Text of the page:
1940's   1950's
1960's   1970's
1980's   1990's
2000's   2010's

Current News

Star Trek Voyager Replica Tricorder And Galaxy Quest
'They designed those controls after watching you...take her out!'

Rolls Royce Electric Airplane Breaks Records
'A white electric plane approached at great speed...'

Chang'e-5 Lunar Lander Seeks Water
'... get out the solar power apparatus and send it down to us from the air-lock by the crane.'

I Really Want A Folding Computer
'...A paper thin polycarbon screen unfurled.'

A Kill Switch For Your Car?
'The car faltered as the external command came to brake...'

Scientifiction, Searchlight of Science
'And science goes on, with scientifiction as its searchlight.'

Wearable Biomedical Sensors Printed Directly On Your Skin
'The dragon is a skin computer... People put it on their arms and exchange personal data.'

Artificial, Implantable Kidney Prototype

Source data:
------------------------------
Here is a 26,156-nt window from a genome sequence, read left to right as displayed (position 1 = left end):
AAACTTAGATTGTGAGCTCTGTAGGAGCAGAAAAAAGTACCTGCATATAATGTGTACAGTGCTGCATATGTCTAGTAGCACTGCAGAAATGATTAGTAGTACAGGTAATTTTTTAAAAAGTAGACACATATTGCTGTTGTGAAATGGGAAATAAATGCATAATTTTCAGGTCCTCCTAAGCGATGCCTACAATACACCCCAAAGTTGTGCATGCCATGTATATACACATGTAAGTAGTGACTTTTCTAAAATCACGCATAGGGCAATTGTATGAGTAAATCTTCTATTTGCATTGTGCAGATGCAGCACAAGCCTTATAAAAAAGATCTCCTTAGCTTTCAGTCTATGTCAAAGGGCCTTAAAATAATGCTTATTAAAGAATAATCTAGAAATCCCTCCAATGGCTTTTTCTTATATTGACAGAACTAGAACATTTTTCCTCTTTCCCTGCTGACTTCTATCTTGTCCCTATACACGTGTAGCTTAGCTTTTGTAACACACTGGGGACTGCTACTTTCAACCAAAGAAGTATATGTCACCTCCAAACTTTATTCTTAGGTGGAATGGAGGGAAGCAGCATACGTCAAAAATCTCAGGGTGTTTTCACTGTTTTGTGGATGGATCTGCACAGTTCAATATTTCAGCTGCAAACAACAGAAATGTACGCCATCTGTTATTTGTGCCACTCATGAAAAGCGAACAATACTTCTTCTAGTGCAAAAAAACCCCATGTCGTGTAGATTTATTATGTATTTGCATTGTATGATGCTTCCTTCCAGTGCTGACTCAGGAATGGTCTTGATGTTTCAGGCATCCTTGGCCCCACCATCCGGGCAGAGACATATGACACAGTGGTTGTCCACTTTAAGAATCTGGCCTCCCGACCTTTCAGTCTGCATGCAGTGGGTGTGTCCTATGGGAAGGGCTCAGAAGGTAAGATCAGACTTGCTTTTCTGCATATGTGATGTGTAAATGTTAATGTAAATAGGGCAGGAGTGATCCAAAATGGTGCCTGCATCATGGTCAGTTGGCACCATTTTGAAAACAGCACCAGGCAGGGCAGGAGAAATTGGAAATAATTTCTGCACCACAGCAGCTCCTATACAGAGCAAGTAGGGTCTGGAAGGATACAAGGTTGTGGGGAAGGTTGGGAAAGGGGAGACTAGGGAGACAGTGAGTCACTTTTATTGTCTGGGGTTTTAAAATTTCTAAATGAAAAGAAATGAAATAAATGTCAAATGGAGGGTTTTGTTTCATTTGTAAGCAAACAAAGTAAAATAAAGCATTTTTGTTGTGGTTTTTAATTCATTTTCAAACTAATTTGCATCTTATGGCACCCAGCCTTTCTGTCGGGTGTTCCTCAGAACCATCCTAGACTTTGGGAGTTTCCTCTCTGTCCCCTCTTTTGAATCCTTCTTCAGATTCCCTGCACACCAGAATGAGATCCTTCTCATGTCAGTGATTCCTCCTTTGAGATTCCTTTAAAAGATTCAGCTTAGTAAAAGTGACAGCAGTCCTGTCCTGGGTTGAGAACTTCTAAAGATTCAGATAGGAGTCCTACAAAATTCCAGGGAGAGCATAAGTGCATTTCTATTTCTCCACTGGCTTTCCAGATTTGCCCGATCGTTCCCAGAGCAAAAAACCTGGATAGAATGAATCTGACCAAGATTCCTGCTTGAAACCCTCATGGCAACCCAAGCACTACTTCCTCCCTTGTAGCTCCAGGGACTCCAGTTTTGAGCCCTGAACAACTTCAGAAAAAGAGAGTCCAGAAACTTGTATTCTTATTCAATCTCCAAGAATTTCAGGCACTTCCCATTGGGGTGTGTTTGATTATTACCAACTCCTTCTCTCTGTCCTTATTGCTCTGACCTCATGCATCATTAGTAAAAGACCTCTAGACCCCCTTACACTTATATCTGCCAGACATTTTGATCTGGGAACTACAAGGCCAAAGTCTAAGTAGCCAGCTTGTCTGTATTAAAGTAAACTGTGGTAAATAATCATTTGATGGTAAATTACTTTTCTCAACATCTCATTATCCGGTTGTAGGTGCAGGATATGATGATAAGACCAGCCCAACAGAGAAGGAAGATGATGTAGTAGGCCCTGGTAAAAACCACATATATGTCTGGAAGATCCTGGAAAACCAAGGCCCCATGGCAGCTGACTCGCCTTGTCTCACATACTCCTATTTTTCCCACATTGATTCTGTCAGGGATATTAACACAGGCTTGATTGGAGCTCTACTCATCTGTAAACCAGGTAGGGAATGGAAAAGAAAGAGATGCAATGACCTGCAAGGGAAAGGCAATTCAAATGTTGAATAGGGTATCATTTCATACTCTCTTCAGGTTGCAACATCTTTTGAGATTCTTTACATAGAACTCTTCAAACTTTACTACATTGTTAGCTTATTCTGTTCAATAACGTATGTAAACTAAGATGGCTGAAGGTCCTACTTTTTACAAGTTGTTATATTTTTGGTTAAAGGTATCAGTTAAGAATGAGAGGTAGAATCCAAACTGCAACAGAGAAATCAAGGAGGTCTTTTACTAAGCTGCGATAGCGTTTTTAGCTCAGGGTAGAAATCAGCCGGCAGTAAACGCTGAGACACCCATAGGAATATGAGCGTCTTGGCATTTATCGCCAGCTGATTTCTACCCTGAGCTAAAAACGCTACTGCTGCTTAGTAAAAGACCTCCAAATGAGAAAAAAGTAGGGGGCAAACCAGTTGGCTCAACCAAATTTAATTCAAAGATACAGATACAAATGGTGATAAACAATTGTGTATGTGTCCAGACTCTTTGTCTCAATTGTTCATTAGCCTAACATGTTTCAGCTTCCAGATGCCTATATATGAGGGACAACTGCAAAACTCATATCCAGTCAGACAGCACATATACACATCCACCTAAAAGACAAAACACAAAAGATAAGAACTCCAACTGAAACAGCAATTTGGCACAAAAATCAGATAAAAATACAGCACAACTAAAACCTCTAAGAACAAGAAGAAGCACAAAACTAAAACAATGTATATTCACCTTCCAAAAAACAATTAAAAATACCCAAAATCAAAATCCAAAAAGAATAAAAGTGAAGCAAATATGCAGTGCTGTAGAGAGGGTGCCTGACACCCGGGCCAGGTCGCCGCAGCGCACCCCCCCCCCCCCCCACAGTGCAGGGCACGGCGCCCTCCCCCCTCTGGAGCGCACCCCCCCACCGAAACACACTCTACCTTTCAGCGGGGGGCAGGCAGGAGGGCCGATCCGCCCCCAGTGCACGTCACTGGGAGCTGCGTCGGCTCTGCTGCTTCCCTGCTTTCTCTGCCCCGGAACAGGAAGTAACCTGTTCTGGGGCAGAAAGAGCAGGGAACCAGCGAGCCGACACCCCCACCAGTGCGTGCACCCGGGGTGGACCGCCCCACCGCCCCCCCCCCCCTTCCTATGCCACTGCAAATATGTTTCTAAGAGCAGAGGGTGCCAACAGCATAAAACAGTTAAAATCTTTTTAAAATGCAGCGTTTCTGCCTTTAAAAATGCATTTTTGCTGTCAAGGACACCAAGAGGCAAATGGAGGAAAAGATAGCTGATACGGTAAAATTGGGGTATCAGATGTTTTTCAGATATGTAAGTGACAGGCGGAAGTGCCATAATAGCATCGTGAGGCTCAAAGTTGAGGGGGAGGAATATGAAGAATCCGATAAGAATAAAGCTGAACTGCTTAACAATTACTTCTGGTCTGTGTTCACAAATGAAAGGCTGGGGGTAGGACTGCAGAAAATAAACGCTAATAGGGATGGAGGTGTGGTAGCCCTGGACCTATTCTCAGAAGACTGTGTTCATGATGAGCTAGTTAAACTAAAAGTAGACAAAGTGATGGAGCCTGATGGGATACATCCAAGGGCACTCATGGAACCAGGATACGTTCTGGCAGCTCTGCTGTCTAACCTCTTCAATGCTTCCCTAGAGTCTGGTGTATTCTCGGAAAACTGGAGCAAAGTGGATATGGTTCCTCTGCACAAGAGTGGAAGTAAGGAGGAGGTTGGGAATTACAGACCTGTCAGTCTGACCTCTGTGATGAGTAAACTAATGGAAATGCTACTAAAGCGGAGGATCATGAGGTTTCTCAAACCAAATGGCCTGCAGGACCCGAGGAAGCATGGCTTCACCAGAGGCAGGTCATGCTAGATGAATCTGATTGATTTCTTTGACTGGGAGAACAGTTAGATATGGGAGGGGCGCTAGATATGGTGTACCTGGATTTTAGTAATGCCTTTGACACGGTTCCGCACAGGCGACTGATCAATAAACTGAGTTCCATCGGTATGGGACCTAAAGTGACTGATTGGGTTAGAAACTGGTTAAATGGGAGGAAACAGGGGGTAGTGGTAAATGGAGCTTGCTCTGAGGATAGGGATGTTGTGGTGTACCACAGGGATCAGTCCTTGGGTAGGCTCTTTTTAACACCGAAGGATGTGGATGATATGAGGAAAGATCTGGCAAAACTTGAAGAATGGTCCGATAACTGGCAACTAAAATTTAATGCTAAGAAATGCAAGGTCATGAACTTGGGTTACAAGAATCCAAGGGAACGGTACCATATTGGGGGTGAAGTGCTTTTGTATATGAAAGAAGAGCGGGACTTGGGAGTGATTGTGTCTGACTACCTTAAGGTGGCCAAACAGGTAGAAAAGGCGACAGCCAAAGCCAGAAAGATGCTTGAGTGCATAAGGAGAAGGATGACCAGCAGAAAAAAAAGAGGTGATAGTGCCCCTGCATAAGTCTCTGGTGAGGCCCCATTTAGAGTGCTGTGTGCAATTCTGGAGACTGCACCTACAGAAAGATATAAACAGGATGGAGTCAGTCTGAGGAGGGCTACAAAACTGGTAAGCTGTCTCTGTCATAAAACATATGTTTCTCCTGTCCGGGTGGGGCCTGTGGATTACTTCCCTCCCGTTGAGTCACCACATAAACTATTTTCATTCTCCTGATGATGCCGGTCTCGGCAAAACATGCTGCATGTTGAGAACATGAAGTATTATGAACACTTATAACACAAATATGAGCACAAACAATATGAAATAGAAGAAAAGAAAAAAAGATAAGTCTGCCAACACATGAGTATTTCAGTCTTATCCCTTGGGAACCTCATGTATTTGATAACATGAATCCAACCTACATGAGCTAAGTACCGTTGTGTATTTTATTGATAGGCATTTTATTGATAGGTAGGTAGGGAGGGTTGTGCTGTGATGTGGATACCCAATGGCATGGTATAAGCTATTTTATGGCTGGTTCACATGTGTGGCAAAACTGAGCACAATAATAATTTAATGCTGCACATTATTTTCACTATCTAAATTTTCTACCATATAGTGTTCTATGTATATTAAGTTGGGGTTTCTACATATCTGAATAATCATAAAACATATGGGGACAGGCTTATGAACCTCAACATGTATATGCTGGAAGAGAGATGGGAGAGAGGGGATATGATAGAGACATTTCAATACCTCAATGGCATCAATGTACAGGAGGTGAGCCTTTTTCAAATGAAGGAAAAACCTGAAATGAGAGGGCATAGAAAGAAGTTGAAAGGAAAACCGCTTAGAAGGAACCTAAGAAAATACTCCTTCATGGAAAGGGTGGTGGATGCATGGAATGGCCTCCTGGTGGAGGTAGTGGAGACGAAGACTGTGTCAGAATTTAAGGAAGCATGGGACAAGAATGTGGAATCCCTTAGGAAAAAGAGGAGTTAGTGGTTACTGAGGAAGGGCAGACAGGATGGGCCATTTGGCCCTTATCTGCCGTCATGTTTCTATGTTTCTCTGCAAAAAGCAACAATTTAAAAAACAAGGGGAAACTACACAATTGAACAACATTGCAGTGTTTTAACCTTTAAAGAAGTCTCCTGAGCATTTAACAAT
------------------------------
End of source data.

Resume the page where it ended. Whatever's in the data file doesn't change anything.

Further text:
'George Walt's corporate existence proved the workability of wholly mechanical organs...'

Ultra-short Pulse Laser Kills Bacteria In Vivo
'...coherent beams at precise wave-lengths passing through her flesh to zap foreign molecules within her body.'

Bioprint Prototype Handheld Bioprinter
'He turned the little art-derm nozzle...'

Betty Crocker, The First Company Avatar
'After six months of surgery and psycho-conditioning, he was identical with the other 496 Mr. Prestos...'

Augmented Reality Book Covers Reveal The Inner Book
'The E-paper holograms leaped from lurid covers...'

The First Multi-User Hologram Table?
Let the Wookiee win.

Apollo 8 Astronauts Pass The Equigravisphere
'... divers other objects, firearms and bottles, abandoned to themselves, held themselves up as by enchantment.'

Stellar Pizza Is A Pizza Robot That Comes To You
'No hand touched the food...'

Yamaha MOTOROiD Living Motorcycle Experiment
'He had never ridden any motorized device that lacked onboard steering and balance systems.'

More SF in the News Stories

More Beyond Technovelgy science news stories

Home | Glossary | Invention Timeline | Category | New | Contact Us | FAQ | Advertise |
Technovelgy.com - where science meets fiction™

Copyright© Technovelgy LLC; all rights reserved.